ALFRED THOMPSON BRICHER PAINTINGS FOR SALE & BIOGRAPHY
ALFRED THOMPSON BRICHER
“The rugged cliffs on Grand Manan Island, New Brunswick, with the dramatic tides of the Bay of Fundy and the quiet coastal inlets at low tide were favorite subjects of Alfred Thompson Bricher. His works appeared in the major exhibitions of the late nineteenth century and were known through illustrations for Harper’s New Monthly Magazine and the popular chromolithographs of Louis Prang (1823–1909).
“Throughout his career, Bricher remained a conservative painter. He was particularly influenced by such artists as John F. Kensett (1818–1872), a Hudson River School painter who inspired his interest in capturing effects of light and atmosphere. The looser handling of paint in his later work shows the influence of the Barbizon painters.
“Bricher was born in Portsmouth, New Hampshire, in 1837 and spent his childhood in Newburyport, Massachusetts, where he attended school. Later, he worked as a clerk in a Boston drygoods store and painted in his spare time. He may have studied art at the Lowell Institute in Boston during the mid-fifties; although an 1875 article in the Art Journal states that during his early years in Boston, Bricher had little contact with other artists and was “entirely self-taught” (p. 340). The same article says that William Stanley Haseltine (1835–1900) and Charles Temple Dix (1840–1873), whom Bricher met in 1858 while sketching on Mount Desert Island, Maine, had a decisive influence on his style. Haseltine’s paintings of sunstruck, fissured rocks on the New England coast, may have prompted Bricher to turn from landscape to marine paintings in which large rocks dominate the foreground. He probably also knew the marine and still-life painter Martin Johnson Heade (1819–1904), who worked in Newburyport during the early 1860s. In addition to painting on the New England coast, Bricher went on sketching trips to the White Mountains and the Catskills and in 1866 to the upper Mississippi River and Minnesota.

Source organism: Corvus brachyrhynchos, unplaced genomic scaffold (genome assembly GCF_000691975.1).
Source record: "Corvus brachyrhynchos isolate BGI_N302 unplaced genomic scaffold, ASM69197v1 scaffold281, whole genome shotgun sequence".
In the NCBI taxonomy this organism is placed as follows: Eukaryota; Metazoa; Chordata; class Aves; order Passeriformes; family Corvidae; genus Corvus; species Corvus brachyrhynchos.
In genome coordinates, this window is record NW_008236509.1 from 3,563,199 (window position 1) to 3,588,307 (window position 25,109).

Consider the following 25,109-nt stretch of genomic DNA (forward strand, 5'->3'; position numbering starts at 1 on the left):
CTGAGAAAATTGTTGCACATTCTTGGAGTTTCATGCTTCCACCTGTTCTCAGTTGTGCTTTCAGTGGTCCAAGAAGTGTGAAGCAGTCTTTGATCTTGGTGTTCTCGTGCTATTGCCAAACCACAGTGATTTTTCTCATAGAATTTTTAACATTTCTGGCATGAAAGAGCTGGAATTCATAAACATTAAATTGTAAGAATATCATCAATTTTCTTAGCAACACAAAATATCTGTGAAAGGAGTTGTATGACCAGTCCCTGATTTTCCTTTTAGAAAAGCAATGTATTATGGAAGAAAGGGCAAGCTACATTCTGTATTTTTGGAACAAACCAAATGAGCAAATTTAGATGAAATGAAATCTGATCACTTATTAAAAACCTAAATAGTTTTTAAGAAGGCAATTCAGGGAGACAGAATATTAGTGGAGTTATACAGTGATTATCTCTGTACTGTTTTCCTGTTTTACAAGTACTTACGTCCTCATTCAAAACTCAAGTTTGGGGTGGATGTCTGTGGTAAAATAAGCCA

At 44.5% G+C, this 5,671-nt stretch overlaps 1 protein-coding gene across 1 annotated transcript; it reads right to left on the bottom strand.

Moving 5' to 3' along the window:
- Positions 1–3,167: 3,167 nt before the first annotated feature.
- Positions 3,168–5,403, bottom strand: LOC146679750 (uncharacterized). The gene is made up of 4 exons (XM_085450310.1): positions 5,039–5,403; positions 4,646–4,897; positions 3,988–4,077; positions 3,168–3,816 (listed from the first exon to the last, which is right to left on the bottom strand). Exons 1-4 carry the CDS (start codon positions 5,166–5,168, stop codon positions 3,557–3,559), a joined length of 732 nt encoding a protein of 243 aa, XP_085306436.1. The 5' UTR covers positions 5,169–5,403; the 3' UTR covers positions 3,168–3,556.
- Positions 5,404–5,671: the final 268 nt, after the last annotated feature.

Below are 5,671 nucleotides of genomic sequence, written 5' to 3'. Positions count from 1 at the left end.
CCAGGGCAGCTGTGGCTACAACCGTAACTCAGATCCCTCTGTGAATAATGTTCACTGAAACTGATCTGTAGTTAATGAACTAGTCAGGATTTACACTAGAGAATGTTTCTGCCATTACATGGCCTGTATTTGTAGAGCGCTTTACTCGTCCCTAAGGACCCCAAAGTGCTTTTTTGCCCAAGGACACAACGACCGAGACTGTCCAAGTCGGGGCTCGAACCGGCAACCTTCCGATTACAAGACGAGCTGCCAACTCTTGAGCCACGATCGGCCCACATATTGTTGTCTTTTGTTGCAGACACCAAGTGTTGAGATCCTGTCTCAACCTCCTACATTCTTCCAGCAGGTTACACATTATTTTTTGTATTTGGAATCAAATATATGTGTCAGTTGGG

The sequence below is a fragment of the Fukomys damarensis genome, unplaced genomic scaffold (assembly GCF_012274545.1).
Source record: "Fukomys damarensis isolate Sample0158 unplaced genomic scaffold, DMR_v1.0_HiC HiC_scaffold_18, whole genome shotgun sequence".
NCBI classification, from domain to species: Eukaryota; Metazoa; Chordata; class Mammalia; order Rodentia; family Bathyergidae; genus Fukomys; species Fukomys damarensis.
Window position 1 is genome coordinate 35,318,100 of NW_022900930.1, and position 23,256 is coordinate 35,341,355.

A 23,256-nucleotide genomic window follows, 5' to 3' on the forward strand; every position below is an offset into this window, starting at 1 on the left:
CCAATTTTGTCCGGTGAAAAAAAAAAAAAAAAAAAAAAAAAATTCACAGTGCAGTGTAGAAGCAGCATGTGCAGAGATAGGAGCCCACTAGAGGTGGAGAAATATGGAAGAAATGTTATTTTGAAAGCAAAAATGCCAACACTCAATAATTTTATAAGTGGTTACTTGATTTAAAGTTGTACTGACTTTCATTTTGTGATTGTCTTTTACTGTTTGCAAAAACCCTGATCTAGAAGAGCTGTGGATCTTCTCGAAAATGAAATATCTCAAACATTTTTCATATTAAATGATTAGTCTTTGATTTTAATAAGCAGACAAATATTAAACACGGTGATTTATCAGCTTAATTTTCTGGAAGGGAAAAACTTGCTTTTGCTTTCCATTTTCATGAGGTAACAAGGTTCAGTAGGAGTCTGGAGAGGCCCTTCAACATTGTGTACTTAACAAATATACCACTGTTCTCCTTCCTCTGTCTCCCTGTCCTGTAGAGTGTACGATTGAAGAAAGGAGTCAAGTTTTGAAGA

“Bricher moved to New York in 1868. During the 1870s, he occupied a studio in the YMCA Building. He was a member of the American Society of Painters in Water Colors and an associate of the National Academy of Design. In 1882, while maintaining a studio in New York, he built a summer home in Southampton, Long Island, to be closer to the sea. From 1890 until his death in 1908, he lived in New Dorp, Staten Island.”
(Burke, Doreen Bolger, American Paintings in the Metropolitan Museum of Art, Vol. III, A Catalogue of Works by Art and Artists Born between 1846 and 1864, 1980).
Art Institute of Chicago, Chicago, IL
Brauer Museum of Art, Valparaiso, IN
Canton Museum of Art, Canton, OH
Carnegie Museum of Art, Pittsburgh, PA
Currier Gallery of Art, Manchester, NH
Dallas Museum of Art, Dallas, TX
Denver Art Museum, Denver, CO
Farnsworth Art Museum, Rockland, ME
Fine Arts Museums of San Francisco, San Francisco, CA
High Museum of Art, Atlanta, GA
Huntington Library, San Marino, CA
Indiana University Art Museum, Bloomington, IN
Indianapolis Museum of Art, Indianapolis, IN
Long Island Museum of American Art, History, and Carriages, Stony Brook, NY
Los Angeles County Museum of Art, Los Angeles, CA
Metropolitan Museum of Art, New York, NY
Museo Thyssen-Bornemisza, Madrid
Museum of Fine Arts, Boston, MA
National Gallery of Art, Washington, D.C.
Orlando Museum of Art, Orlando, FL
Princeton University Art Museum, Princeton, NJ
Samuel Dorsky Museum of Art, New Paltz, NY
Smithsonian American Art Museum, Washington, D.C.
Springfield Museum of Art, Springfield, OH
Terra Foundation for American Art, Chicago, IL
Walters Art Museum, Baltimore, MD
Westmoreland Museum of American Art, Greensburg, PA
The White House, Washington, D.C.
Wichita Art Museum, Wichita, KS